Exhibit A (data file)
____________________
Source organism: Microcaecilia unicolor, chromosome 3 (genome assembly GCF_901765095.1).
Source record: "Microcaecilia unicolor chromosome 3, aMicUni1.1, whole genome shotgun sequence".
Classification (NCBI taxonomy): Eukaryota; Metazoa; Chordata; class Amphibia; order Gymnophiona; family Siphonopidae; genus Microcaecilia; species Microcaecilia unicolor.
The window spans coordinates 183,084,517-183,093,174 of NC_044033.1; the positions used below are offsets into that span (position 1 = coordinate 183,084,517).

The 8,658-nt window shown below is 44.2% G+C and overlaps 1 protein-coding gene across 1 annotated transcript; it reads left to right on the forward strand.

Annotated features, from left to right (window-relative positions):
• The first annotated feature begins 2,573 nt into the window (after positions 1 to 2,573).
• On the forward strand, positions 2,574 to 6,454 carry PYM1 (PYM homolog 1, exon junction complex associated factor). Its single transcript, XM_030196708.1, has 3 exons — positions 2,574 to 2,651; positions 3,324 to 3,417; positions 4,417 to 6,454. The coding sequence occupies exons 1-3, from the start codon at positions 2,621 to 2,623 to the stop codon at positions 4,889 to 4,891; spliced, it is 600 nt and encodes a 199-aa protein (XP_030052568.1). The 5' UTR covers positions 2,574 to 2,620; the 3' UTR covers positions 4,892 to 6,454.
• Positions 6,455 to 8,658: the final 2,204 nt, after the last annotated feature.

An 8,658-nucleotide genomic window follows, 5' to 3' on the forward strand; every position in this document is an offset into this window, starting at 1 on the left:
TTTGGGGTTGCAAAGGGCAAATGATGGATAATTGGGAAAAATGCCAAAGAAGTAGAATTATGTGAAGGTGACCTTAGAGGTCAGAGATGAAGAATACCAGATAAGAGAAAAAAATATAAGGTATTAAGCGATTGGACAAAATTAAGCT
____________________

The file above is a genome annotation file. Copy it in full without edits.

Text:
Source organism: Microcaecilia unicolor, chromosome 3 (genome assembly GCF_901765095.1).
Source record: "Microcaecilia unicolor chromosome 3, aMicUni1.1, whole genome shotgun sequence".
Classification (NCBI taxonomy): Eukaryota; Metazoa; Chordata; class Amphibia; order Gymnophiona; family Siphonopidae; genus Microcaecilia; species Microcaecilia unicolor.
The window spans coordinates 183,084,517-183,093,174 of NC_044033.1; the positions used below are offsets into that span (position 1 = coordinate 183,084,517).

The 8,658-nt window shown below is 44.2% G+C and overlaps 1 protein-coding gene across 1 annotated transcript; it reads left to right on the forward strand.

Annotated features, from left to right (window-relative positions):
• The first annotated feature begins 2,573 nt into the window (after positions 1 to 2,573).
• On the forward strand, positions 2,574 to 6,454 carry PYM1 (PYM homolog 1, exon junction complex associated factor). Its single transcript, XM_030196708.1, has 3 exons — positions 2,574 to 2,651; positions 3,324 to 3,417; positions 4,417 to 6,454. The coding sequence occupies exons 1-3, from the start codon at positions 2,621 to 2,623 to the stop codon at positions 4,889 to 4,891; spliced, it is 600 nt and encodes a 199-aa protein (XP_030052568.1). The 5' UTR covers positions 2,574 to 2,620; the 3' UTR covers positions 4,892 to 6,454.
• Positions 6,455 to 8,658: the final 2,204 nt, after the last annotated feature.

An 8,658-nucleotide genomic window follows, 5' to 3' on the forward strand; every position in this document is an offset into this window, starting at 1 on the left:
TTTGGGGTTGCAAAGGGCAAATGATGGATAATTGGGAAAAATGCCAAAGAAGTAGAATTATGTGAAGGTGACCTTAGAGGTCAGAGATGAAGAATACCAGATAAGAGAAAAAAATATAAGGTATTAAGCGATTGGACAAAATTAAGCT